The second draft of the code, which Pound hopes will be approved by WADA's Executive Committee on Tuesday, will give federations immunity from this sort of prosecution, he said.

However, Pound said that none of the objections raised by 120 governing bodies were "insurmountable".

WADA hopes to circulate the second draft of the code to federations, governments and athletes, by mid-October.

The code is due to undergo final approval at a world anti-doping conference next March.

Tennis, soccer not on board yet
September 30, 2002

TORONTO -- Plans to implement a universal anti-doping code in time for the 2004 Olympics are being complicated by efforts to address the legal concerns of professional sports like tennis and soccer.

Richard Pound, head of the World Anti-Doping Agency, said Monday that the organization has received 122 responses regarding the first draft of its anti-doping rules. WADA's executive committee meets Tuesday to discuss the recommendations.

If approved, the code would establish the first set of worldwide doping rules for international sports. Among other things, it would set a single list of banned substances, mandate rigorous out-of-competition testing and set standard penalties and suspensions for drug cheats, including two-year bans for serious offenses.

Pound hopes to have a second draft ready in the next few months, with final approval coming at a global conference in March. Governments and the various sports ruling bodies would then be asked to sign a memorandum of understanding adopting the guidelines before the Athens Olympics.

IOC president Jacques Rogge recently said he would not hesitate to act against sports or national Olympic committees if, after having their views incorporated in the code, they fail to go along.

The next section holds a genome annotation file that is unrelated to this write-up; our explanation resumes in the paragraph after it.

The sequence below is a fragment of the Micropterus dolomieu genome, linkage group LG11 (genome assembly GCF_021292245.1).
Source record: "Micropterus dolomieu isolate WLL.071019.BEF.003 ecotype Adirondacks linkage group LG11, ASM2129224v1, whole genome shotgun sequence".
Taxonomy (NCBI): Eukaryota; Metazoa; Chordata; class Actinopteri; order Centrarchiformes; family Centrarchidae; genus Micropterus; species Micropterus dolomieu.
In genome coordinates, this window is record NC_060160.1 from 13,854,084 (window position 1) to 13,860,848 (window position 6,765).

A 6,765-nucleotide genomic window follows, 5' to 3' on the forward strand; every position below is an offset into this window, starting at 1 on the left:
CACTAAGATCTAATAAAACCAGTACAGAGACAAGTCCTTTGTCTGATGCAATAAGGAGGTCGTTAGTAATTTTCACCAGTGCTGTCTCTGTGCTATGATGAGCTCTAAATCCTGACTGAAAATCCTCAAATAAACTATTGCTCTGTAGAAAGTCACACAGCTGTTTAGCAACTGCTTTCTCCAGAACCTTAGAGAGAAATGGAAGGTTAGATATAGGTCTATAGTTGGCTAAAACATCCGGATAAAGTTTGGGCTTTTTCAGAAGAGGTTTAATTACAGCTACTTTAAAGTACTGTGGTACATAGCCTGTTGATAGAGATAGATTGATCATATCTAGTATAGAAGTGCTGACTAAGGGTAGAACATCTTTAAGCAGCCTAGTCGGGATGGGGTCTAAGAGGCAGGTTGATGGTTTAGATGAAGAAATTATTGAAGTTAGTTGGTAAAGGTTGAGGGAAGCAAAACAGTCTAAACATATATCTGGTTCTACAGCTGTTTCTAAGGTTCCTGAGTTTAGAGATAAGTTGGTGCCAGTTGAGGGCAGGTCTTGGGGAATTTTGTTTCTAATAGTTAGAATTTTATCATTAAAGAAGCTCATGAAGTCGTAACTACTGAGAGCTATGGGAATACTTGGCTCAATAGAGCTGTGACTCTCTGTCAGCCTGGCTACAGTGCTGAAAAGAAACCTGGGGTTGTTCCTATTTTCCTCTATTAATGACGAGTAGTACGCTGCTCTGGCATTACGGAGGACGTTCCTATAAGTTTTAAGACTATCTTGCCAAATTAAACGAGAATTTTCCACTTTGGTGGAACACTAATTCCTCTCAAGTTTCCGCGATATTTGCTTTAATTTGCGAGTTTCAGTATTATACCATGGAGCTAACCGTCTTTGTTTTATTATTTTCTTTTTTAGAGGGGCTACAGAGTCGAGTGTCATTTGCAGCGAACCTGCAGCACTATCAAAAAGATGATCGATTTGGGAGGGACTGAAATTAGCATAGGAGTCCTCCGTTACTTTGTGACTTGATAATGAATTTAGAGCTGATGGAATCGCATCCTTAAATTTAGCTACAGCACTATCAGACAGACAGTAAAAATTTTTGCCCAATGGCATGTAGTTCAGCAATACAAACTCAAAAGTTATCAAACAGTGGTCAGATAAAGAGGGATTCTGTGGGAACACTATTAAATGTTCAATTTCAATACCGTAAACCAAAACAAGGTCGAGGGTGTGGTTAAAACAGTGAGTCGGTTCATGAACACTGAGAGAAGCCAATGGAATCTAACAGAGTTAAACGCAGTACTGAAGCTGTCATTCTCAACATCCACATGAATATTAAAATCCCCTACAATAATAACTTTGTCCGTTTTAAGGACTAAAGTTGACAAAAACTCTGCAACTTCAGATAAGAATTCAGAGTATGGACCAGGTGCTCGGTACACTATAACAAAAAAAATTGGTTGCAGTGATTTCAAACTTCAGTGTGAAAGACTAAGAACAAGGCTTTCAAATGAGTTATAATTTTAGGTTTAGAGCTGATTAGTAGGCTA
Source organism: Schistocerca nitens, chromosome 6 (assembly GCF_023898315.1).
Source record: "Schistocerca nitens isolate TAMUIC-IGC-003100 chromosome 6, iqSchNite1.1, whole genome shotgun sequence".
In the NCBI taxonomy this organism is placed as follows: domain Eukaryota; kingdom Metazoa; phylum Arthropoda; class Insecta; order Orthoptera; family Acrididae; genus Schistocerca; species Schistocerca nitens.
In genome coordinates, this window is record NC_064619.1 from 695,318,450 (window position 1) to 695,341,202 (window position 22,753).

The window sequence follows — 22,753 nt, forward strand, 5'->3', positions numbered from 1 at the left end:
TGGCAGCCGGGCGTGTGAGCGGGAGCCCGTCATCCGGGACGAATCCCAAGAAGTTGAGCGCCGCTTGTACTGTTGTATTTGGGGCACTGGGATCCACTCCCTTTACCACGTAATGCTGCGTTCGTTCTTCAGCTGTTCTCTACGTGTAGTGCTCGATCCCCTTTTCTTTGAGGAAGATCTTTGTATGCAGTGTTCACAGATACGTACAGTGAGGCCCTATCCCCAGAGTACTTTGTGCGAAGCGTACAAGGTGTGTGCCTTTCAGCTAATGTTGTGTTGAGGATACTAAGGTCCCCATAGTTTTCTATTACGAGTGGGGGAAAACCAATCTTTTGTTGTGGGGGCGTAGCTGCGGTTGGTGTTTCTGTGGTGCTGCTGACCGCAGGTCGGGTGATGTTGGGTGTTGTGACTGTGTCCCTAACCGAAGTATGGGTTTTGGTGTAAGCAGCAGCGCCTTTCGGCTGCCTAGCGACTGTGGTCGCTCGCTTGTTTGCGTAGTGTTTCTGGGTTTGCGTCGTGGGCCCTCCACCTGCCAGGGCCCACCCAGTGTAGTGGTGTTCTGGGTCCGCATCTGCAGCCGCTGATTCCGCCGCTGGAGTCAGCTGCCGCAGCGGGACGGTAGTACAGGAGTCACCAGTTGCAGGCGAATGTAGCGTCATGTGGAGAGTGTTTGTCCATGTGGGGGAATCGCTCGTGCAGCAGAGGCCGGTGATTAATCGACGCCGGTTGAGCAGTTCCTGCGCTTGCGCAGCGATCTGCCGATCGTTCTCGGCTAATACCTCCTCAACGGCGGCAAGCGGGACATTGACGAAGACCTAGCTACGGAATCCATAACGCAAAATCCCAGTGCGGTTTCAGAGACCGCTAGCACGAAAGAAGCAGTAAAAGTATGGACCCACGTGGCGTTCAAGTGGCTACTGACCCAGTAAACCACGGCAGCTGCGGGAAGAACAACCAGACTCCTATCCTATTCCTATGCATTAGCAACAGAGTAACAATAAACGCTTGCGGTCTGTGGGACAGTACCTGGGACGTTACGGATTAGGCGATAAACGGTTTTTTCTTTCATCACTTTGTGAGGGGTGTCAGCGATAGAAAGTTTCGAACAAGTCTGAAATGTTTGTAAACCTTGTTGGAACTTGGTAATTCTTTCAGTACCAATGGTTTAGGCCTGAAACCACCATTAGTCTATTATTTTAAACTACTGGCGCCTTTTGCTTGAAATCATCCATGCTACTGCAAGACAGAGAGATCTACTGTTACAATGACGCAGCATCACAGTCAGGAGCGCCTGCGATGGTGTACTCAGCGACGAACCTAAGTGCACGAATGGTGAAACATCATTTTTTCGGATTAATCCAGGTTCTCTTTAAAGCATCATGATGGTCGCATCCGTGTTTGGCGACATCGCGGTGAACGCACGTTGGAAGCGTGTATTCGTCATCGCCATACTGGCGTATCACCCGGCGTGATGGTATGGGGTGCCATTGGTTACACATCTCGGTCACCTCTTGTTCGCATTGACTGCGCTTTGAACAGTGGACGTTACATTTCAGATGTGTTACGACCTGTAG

Pound said the code could become universal if governments and sports federations have the "intestinal fortitude'' to apply it. Pound said that countries that refuse to adopt the code would be unable to host the Olympics.

"A couple of sports may say 'We don't care what the consequences are, we're not going to adopt this code,' '' Pound said. He added that the consequences would be so serious for those sports, they would have no reason to reject the code.

WADA was set up by the IOC following the doping scandals that marred the 1998 Tour de France cycling race. Most federations have signed testing agreements with WADA, but FIFA -- soccer's governing body -- and tennis are among those yet to do so.

Pound said WADA is talking to FIFA and the international tennis and cycling bodies about adopting the code. He said insulating those organizations from legal liability over a suspension was a major concern.

For example, if a court ruled that a two-year ban FIFA imposed on a professional soccer player was invalid, the player could then sue FIFA for lost earnings.